December 15, 2003
Lucky Once

I remember hearing the "Lucky Once" concept expressed in reference to the IRA, but the concept theoretically applies to terrorist organizations anywhere. The terrorist has an advantage -- up to a point -- with the idea that the government has to be lucky all the time in order to prevent terrorism, whereas the terrorist only has to be lucky once to be successful. True enough.

But once a terrorist organization is identified *and targetted*, that rule regarding luck gets flipped around. Now the fugitive has to stay lucky all the time, whereas the government forces only have to get lucky once.

The task forces set up by the US and its allies to capture "Iraq's Most Wanted" (remember the playing cards?) and al Queda have been working at it for a while. They expand their intelligence, they capture more members, which expands their intelligence, and the cycle continues. As long as the task forces remain focused on their task, they must, inevitably, succeed.

Saddam Hussein had to stay lucky forever. We only had to get lucky once. And luck always gets better the more you work at it. We've been working at it. Mr. Hussein's luck ran out when the US finally captured the guy who could point to where Hussein was hiding out.

There's all kinds of irony that abounds here. al Queda had to get lucky to bring down the twin towers; in fact, it has been reported that they weren't expecting quite that much luck. But now they and similar terrorist organizations might find themselves done in by their own initial success.* They finally got our attention.

Now that they do, in fact, have our full attention, can they stay lucky forever?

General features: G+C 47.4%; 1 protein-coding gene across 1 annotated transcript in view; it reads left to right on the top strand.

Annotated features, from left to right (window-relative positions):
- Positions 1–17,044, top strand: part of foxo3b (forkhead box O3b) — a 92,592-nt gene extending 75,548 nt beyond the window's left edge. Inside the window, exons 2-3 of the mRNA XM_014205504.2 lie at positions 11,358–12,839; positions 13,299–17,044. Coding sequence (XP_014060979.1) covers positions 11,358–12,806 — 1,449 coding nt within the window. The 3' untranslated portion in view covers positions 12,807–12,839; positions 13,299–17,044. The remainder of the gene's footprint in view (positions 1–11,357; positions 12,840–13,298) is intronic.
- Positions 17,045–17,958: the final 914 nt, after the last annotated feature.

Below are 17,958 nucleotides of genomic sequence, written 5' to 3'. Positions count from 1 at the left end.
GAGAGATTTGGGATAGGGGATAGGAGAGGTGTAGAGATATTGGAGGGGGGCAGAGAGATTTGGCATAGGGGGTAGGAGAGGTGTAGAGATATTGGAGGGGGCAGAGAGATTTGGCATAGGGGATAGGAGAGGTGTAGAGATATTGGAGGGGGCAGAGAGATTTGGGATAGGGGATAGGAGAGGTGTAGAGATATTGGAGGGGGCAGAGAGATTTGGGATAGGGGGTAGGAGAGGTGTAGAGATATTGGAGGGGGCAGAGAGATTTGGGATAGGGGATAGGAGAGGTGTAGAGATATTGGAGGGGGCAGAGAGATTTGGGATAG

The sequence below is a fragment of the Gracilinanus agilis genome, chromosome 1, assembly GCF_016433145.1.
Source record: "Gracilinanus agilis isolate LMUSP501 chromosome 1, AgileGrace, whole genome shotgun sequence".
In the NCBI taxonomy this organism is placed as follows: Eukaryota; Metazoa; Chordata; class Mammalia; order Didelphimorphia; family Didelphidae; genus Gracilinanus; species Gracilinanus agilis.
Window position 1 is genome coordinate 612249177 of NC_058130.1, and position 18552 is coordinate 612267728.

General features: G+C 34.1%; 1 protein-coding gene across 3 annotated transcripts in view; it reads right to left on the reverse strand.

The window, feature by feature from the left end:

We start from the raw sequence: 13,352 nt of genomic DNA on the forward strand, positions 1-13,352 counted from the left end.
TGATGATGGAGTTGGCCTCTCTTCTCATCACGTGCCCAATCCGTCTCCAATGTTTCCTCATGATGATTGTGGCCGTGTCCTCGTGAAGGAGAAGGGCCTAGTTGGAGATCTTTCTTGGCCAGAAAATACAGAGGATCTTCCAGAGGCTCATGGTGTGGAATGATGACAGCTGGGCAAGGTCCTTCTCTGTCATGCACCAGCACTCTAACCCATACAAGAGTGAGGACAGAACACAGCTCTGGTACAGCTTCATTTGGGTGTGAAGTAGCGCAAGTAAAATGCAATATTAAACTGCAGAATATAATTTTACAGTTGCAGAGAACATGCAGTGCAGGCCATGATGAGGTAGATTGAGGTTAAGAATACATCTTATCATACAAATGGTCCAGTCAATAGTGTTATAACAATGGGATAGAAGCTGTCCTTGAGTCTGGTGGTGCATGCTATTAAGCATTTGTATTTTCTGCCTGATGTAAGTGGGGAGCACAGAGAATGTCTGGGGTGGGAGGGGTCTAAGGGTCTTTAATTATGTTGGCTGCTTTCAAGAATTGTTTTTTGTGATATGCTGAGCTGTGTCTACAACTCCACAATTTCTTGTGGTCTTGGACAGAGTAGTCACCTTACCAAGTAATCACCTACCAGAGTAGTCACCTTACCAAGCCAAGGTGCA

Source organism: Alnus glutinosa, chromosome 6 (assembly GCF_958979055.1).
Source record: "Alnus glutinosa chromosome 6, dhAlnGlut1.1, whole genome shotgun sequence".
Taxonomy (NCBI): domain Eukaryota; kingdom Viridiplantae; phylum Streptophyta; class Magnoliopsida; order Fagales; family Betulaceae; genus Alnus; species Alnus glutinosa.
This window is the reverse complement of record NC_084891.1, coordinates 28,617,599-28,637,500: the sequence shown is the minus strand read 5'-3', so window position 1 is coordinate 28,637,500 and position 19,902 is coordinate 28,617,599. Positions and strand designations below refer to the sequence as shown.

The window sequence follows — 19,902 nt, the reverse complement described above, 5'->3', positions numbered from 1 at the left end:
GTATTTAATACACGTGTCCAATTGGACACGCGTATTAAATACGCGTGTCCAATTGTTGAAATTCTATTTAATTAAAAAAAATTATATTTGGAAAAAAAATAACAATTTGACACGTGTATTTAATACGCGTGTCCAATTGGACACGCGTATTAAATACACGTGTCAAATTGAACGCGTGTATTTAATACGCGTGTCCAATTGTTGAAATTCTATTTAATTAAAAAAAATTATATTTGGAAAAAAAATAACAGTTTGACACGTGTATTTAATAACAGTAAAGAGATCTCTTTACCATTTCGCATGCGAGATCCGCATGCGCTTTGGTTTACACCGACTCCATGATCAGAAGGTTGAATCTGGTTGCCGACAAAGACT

Unless the federal government loses its will, Osama Bin Laden and the remains of the al Queda network will be found. We only need to get lucky once.

* Note that the terrorists have succeeded, on a few occasions, in carrying out terrorist acts. They have not, by and large, succeeded in their supposed political goals. What was the point of striking the twin towers? To crush the US? To encourage us to pull out of the Middle East? To convince us to abandon Israel? This is the problem with the "lucky once" concept. It's not enough to be lucky in your means. The idea is to be lucky in attaining your goals. Terrorism can be a means to expelling an invading army. Sometimes. But as a foreign policy tool, it really isn't a terribly effective means for attaining your goals.

Posted by on December 15, 2003 12:51 PM in the following Department(s): Tidbits III


Luck favors the well prepared.


Posted by: Tony on December 16, 2003 9:35 AM

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On Dec 16, Tony said:
"Luck favors the well prepared. tony..." on entry: Lucky Once.

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